In addition to the above cases which affirmed the imposition of costs upon acquitted defendants, other appellate court cases have recognized the legality of the provision. For examples see, County of Wayne v. Commonwealth, 26 Pa. 154 (1856); Commonwealth v. Kocher, 23 Pa. Superior Ct. 65 (1903); Berks County v. Pile, 18 Pa. 493 (1852). The provision here questioned was examined and applied in scores of lower
[ 202 Pa. Super. Page 299]
court cases, including Commonwealth v. King, 33 Pa. D. & C.2d 235, decided this year.*fn2
Our Supreme Court has passed upon the constitutionality of the provision of the Act of 1860 imposing costs upon an acquitted defendant. In Wright v. Commonwealth, 77 Pa. 470 (1875),*fn3 the appellant, who had been acquitted of a misdemeanor but sentenced to pay the costs, contended that § 62 of the Act of March 31, 1860, P.L. 427, 445, supra, was unconstitutional. The Supreme Court rejected the contention and affirmed the sentence imposing the costs upon the defendant. In the argument before us it was suggested that cases decided prior to the 14th Amendment to the Federal Constitution and prior to the adoption of our Constitution of 1874 are of little authority in presently considering the constitutionality of the statutory provision here being attacked. The argument is not pertinent for our Supreme Court has upheld the constitutionality of the questioned statutory provision after the adoption of Pennsylvania's present constitution and after the adoption of the 14th Amendment to the Federal Constitution.
The Supreme Court has sustained the validity of the Act of 1804 and the Act of 1860. When the validity of a statute is attacked and a decision rendered sustaining it, there is a presumption that all existing reasons for declaring the act unconstitutional were considered and deemed insufficient. Keator v. Lackawanna
[ 202 Pa. Super. Page 300]
Law § 17 and cases there cited will demonstrate how far our own courts have gone in applying this rule.
The defendant in this case has a heavy burden to set aside the verdict of his peers based upon a statute of the legislature. As stated by Mr. Justice COHEN in the case of Realty Corp. v. Philadelphia, 390 Pa. 197, 205, 134 A.2d 878 (1957), "No act or portion thereof should be declared unconstitutional unless 'it violates the Constitution clearly, palpably plainly; and in such manner as to leave no doubt or hesitation in our minds.' Kelley v. Baldwin, 319 Pa. 53, 54, 179 A. 736 (1935); Sablosky v. Messner, 372 Pa. 47, 59, 92 A.2d 411 (1952)." "The burden of proof is upon the one who claims that the statute is unconstitutional." Commonwealth v. Bristow, 185 Pa. Superior Ct. 448, 458, 138 A.2d 156 (1958).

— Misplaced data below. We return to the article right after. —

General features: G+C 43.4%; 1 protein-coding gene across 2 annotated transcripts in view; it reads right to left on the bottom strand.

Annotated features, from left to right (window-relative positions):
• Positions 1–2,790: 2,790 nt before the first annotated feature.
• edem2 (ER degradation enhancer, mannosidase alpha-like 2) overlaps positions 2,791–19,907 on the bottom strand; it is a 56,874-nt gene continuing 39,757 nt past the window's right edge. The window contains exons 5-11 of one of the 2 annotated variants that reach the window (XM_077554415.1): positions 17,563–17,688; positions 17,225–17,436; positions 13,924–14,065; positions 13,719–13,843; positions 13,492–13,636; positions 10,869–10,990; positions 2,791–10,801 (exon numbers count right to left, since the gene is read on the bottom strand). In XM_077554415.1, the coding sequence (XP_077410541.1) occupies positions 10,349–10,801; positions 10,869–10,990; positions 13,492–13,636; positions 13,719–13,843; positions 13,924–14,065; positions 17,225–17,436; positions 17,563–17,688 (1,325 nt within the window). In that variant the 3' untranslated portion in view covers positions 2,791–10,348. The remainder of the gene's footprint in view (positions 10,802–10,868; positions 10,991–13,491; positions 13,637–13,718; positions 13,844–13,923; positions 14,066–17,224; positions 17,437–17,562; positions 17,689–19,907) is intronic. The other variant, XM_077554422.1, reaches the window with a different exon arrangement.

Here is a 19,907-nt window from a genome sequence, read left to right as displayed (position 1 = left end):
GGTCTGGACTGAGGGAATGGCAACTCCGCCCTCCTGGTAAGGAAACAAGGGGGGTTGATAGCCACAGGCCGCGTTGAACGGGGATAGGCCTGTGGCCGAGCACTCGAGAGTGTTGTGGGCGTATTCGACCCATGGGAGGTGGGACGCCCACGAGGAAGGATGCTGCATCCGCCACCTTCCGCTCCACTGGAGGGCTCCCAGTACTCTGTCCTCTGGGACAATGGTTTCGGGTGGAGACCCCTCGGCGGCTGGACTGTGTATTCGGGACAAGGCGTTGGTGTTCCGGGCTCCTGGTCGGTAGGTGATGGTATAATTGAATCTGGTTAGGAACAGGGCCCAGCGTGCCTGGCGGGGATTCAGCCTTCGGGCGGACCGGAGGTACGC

We know of no Pennsylvania statute whose validity has been attacked after so many years of constant application. Since the Act of 1804, two new constitutions have been adopted and scores of amendments have been made to the present constitution.*fn4 There have been over a hundred regular sessions of the legislature and a score of special sessions since the Act of 1804 was enacted. Hundreds of judges have examined and passed upon the statutory provision here questioned. As stated by Mr. Justice AGNEW, and repeated by the Supreme Court in Booth & Flinn, Ltd. v. Miller, 237 Pa. 297, 306, 85 A. 457 (1912), concerning a somewhat
[ 202 Pa. Super. Page 302]
similar situation, "The continued exercise of the power ... cannot be accounted for except on the ground that all men, learned and unlearned, believed it to be a legitimate exercise of the legislative power. This belief is further ...